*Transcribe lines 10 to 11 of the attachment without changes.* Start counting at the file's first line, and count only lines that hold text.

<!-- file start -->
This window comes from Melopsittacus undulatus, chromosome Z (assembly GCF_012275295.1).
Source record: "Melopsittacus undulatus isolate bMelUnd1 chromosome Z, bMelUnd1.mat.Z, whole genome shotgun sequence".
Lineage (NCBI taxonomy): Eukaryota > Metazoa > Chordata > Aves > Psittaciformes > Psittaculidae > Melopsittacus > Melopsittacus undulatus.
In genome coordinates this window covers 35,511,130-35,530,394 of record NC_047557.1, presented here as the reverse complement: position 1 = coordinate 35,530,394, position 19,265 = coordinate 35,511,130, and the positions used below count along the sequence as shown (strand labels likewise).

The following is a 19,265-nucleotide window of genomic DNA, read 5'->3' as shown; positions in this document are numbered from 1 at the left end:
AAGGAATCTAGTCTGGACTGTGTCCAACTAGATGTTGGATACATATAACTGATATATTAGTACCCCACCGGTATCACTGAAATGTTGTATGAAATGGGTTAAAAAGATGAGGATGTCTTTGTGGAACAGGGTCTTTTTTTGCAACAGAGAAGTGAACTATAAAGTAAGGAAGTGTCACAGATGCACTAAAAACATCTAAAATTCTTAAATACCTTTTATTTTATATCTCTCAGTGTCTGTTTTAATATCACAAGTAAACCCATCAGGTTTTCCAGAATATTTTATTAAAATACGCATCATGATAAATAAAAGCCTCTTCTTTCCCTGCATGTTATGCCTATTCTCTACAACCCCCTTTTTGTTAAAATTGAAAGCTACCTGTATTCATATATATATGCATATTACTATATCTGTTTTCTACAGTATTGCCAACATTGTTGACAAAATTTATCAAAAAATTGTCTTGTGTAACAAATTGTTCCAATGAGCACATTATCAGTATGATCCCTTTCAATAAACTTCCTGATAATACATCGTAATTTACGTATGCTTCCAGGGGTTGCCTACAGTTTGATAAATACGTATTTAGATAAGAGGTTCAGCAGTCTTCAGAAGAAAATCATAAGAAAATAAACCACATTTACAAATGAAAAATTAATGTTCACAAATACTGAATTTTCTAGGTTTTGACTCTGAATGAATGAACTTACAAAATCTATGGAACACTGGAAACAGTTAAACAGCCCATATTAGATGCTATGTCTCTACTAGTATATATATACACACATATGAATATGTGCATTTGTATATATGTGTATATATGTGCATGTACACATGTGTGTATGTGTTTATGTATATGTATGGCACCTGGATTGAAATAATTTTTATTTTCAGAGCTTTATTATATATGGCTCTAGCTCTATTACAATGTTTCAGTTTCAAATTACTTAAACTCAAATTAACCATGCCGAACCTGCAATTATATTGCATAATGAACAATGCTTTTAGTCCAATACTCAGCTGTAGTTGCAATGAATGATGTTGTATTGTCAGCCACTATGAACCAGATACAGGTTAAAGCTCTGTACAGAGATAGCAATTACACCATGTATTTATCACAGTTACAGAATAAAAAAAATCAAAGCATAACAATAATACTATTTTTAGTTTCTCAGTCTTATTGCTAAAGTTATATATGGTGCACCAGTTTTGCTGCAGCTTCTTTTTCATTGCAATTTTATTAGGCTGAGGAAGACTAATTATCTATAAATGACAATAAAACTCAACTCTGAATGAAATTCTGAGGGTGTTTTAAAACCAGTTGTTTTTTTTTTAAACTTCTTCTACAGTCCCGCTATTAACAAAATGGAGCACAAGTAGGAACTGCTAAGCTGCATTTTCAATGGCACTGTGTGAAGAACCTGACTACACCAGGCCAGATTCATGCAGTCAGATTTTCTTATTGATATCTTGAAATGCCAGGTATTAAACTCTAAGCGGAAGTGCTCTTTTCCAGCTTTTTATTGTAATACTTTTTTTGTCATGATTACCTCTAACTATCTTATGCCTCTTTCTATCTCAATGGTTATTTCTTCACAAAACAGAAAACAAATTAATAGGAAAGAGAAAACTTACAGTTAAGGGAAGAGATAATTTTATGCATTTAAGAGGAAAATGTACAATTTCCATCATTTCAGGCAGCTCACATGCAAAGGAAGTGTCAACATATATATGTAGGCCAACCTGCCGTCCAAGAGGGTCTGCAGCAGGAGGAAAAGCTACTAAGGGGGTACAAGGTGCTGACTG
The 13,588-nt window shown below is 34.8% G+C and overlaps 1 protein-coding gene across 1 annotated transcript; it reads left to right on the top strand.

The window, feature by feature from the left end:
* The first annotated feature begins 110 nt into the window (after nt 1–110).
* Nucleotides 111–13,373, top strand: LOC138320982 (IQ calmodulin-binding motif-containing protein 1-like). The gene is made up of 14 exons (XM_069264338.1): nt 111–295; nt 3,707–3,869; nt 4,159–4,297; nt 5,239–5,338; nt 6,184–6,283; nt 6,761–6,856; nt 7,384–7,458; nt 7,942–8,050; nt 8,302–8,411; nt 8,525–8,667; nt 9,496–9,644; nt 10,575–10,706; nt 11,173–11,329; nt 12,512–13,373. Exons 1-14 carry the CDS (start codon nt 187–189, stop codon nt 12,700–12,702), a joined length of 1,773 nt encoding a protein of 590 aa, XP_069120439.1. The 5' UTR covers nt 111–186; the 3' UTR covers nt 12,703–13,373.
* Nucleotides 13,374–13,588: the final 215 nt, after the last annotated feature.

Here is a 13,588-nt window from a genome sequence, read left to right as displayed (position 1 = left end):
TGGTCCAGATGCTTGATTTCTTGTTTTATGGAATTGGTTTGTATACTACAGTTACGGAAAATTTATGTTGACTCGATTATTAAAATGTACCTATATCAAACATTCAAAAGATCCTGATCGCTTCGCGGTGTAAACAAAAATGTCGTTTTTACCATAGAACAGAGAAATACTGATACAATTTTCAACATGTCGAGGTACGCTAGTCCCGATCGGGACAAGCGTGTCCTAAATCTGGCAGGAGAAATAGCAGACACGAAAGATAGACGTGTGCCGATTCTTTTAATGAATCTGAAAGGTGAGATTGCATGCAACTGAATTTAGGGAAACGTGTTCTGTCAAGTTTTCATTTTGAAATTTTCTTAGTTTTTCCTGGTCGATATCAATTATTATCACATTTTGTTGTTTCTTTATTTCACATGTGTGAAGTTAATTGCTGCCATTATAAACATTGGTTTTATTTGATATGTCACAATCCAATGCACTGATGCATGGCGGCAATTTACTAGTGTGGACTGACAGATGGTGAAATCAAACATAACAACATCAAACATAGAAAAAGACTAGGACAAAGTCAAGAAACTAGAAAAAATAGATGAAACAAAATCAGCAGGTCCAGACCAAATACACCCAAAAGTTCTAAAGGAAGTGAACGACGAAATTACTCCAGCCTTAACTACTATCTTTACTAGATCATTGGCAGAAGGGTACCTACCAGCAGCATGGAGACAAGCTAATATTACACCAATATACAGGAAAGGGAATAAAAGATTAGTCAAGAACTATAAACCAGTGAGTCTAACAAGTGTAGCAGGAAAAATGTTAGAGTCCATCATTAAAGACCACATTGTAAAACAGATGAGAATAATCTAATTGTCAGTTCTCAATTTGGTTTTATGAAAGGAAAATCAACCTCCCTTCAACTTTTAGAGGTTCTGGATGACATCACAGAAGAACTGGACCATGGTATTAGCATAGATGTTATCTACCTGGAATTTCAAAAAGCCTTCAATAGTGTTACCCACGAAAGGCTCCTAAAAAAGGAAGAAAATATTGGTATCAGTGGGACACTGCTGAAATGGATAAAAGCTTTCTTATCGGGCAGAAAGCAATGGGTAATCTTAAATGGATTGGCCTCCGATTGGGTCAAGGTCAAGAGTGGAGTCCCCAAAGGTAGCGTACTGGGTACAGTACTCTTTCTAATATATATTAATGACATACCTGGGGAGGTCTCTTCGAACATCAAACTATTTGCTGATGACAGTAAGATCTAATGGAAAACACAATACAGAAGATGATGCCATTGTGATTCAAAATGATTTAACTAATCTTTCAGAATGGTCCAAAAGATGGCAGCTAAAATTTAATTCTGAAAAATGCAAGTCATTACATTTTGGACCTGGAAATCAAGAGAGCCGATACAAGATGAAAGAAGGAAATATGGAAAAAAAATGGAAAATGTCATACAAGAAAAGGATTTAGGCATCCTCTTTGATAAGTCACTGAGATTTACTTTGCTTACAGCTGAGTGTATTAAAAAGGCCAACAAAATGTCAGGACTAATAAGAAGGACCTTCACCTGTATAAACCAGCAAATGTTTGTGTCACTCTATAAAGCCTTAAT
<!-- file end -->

* Nucleotides 111–13,373, top strand: LOC138320982 (IQ calmodulin-binding motif-containing protein 1-like). The gene is made up of 14 exons (XM_069264338.1): nt 111–295; nt 3,707–3,869; nt 4,159–4,297; nt 5,239–5,338; nt 6,184–6,283; nt 6,761–6,856; nt 7,384–7,458; nt 7,942–8,050; nt 8,302–8,411; nt 8,525–8,667; nt 9,496–9,644; nt 10,575–10,706; nt 11,173–11,329; nt 12,512–13,373. Exons 1-14 carry the CDS (start codon nt 187–189, stop codon nt 12,700–12,702), a joined length of 1,773 nt encoding a protein of 590 aa, XP_069120439.1. The 5' UTR covers nt 111–186; the 3' UTR covers nt 12,703–13,373.
* Nucleotides 13,374–13,588: the final 215 nt, after the last annotated feature.